I would like to add my voice to those mourning the passing of Newfoundland singer-songwriter Ron Hynes, on 19 November 2015.. He was 64 and, indeed, a national treasure.
I took a song-writing course from Ron a few years ago and his advice has stayed with me. A song has to have a point of view, he said, and should aim to say one thing and say it as well as your imagination can take it, however unusual the outcome. By way of example, his song “A Good Dog is Lost,” on YouTube, captures the poignancy of the search for a lost dog. When Ron sings the voice of the dog, he barks, convincingly.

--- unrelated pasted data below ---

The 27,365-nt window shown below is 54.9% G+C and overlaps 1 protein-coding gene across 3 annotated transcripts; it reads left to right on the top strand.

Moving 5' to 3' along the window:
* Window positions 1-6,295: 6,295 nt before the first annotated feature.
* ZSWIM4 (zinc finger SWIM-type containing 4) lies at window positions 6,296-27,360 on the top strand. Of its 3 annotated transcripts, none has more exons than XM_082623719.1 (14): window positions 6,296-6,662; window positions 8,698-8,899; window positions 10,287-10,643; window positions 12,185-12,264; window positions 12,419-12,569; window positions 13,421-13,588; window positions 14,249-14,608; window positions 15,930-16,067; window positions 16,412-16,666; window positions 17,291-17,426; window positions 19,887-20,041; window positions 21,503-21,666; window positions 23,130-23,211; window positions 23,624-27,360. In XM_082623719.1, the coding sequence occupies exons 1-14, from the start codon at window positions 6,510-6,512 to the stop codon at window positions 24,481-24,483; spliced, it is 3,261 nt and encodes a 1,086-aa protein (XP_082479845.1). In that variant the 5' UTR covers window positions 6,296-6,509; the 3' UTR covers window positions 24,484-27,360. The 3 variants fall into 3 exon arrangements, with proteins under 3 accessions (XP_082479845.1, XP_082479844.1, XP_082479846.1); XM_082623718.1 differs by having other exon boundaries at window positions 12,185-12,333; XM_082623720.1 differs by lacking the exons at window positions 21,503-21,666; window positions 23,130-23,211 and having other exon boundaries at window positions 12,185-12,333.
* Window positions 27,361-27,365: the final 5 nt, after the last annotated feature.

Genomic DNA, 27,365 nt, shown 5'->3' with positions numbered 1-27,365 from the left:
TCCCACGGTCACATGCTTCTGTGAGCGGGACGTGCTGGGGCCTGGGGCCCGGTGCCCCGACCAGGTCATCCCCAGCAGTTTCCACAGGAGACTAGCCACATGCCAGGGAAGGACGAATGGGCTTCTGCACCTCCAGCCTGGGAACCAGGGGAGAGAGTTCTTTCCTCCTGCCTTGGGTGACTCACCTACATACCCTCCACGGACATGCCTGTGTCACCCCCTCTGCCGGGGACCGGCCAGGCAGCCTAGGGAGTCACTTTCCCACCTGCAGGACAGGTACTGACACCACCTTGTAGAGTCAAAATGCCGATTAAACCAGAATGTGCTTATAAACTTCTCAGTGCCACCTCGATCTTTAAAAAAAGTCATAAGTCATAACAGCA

Some readers seem intent on nullifying the authority of David Simmonds. The critics are so intense; Simmonds is cast as more scoundrel than scamp. He is, in fact, a Canadian writer of much wit and wisdom. Simmonds writes strong prose. He dissects, in a cheeky way, what some think sacrosanct. His wit refuses to allow the absurdities of life to move along, nicely, without comment. What Simmonds writes frightens some readers. He doesn't court the ineffectual. Those he scares off are the same ones that will not understand his writing. Satire is not for sissies. The wit of David Simmonds skewers societal vanities, the self-important and their follies as well as the madness of tyrants. He never targets the outcasts or the marginalised; when he goes for a jugular, its blood is blue. David Simmonds, by nurture, is a lawyer. By nature, he is a perceptive writer, with a gimlet eye, a superb folk singer, lyricist and composer. He believes quirkiness is universal; this is his focus and the base of his creativity. "If my humour hurts," says Simmonds,"it's after the stiletto comes out." He's an urban satirist on par with Mike Barnacle, Jimmy Breslin, the late Mike Rokyo and, increasingly, Dorothy Parker. He writes from and often about the village of Wellington Ontario. Simmonds also writes for the Wellington "Times," in Wellington, Ontario.
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